In the event of a violation of Corning’s Supplier Code, Corning reserves the right to either terminate its relationship with the Supplier or to work with the Supplier to implement corrective action to remedy the non-conformance, depending on its nature and severity.
In addition to the deployment of the Supplier Code as described above, Corning takes steps to evaluate, assess, and verify risks of slavery and human trafficking in our supply chains through our Supplier onboarding and ongoing management processes.
In 2015, Corning launched a program to migrate Supplier on-boarding from multiple platforms to a single standard global process and repository which includes approval of all new Suppliers by Corning Supply Management professionals. This process of centralization has decreased total new Supplier adds and increased oversight on new Suppliers. Corning continues to implement new processes to enable early detection and consistency of checks to reduce risk prior to potential Suppliers entering our supply chain.
In addition, Corning Supply Management professionals conduct internal assessments of strategic Suppliers based upon industry standards and the Corning quality framework. The frequency and scope of these assessments are based upon Supplier importance and business priorities. Corning uses a consolidated, consistent template for these assessments, which in 2019 is being expanded to include additional corporate social responsibility questions in alignment with RBA standards. By the end of 2019, 100% of Corning’s strategic preferred Suppliers will have been evaluated through this assessment process.
Supplier Audits and Oversight Practices
All of Corning’s Suppliers must agree to act in accordance with the principles and requirements of our Supplier Code, which includes Corning’s right to audit.
Corning has developed a comprehensive audit program for its highest risk strategic Suppliers, including a specific focus on contract manufacturers, where Corning has determined the risk of human trafficking in its supply chains to be the highest, given the nature of such operations. Assessments are conducted by well-respected third-party auditors and aligned with industry standards, including RBA principles, with reassessments to follow on a two-year cycle thereafter. Based on results, improvement plans for mitigation and training are developed, and follow-ups are scheduled. Insufficient remediation may result in contract termination.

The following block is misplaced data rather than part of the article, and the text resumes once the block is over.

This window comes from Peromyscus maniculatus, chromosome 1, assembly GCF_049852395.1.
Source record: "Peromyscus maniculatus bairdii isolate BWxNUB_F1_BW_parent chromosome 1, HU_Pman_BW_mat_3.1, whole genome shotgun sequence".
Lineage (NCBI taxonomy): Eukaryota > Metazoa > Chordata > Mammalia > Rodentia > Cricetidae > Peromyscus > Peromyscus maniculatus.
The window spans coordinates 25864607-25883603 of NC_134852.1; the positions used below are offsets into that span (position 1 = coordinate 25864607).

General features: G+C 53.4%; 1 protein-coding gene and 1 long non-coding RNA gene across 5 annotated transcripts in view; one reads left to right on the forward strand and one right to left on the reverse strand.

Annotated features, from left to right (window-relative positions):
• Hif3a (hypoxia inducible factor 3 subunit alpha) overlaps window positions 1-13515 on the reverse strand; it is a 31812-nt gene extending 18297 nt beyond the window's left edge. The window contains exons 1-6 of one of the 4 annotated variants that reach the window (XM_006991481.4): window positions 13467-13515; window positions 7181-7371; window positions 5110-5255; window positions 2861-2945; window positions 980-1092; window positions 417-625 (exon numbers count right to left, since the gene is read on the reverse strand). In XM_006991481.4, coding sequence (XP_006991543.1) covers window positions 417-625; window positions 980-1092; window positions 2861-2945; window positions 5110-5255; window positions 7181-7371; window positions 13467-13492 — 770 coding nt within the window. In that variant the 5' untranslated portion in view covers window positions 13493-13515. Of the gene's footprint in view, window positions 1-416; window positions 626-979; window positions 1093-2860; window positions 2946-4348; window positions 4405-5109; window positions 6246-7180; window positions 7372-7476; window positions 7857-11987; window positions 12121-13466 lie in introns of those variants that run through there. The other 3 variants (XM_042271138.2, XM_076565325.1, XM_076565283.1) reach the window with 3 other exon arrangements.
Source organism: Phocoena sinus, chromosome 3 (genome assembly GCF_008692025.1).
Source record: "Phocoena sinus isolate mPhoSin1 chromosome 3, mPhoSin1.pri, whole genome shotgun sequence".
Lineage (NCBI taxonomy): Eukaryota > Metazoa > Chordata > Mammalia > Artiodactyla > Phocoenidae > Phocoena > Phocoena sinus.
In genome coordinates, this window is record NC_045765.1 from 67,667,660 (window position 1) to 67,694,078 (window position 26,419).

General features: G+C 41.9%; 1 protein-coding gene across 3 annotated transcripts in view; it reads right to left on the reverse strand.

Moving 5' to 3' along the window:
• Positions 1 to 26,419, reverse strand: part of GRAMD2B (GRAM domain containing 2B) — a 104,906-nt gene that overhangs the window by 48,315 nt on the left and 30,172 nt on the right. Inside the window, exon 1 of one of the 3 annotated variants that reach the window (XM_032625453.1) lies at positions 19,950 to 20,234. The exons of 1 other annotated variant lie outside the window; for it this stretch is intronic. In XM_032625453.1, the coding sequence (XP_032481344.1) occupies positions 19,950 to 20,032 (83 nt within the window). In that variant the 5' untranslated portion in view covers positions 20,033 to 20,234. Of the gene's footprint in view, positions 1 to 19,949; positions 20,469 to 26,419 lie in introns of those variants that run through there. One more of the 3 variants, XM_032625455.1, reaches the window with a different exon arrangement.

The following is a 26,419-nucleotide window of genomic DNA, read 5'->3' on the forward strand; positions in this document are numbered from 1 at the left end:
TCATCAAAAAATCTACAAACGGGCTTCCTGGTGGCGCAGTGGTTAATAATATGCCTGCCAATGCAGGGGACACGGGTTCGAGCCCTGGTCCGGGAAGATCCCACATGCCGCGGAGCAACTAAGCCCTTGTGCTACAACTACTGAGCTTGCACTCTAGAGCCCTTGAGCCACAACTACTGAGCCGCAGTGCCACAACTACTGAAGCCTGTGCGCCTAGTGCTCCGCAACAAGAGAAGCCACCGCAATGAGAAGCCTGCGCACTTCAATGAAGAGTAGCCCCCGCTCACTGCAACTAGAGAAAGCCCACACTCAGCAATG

In 2017, we conducted in depth third-party audits on 100% of our highest risk suppliers, and remediation of findings from these audits continued through 2018. We are expanding these audits in 2019 to encompass medium risk suppliers.
In addition, as part of Corning’s policy regarding the responsible sourcing of materials, Corning’s Supplier Code requires that all Suppliers have a policy to ensure that conflict minerals (e.g., tantalum, tin, tungsten and gold) in products manufactured by or for the Supplier do not directly or indirectly finance or benefit armed groups that are perpetrators of serious human rights abuses in the Democratic Republic of the Congo or any adjoining country. Suppliers are required to exercise due diligence on the source and chain of custody of these minerals and make their due diligence measures available to Corning upon request. Corning relies upon third-party industry assessments of smelters and refiners of tin, tantalum, tungsten, and gold identified in Corning’s supply chain, such as the RBA’s Responsible Minerals Initiative. For more information see Corning’s Conflict Minerals Policy.
Corning maintains a robust internal compliance program intended to ensure a culture of ethics and compliance among Corning’s workforce. This program includes periodic compliance training, regular communications to employees, resources on the Corning intranet site, annual certifications, and multiple means of reporting concerns.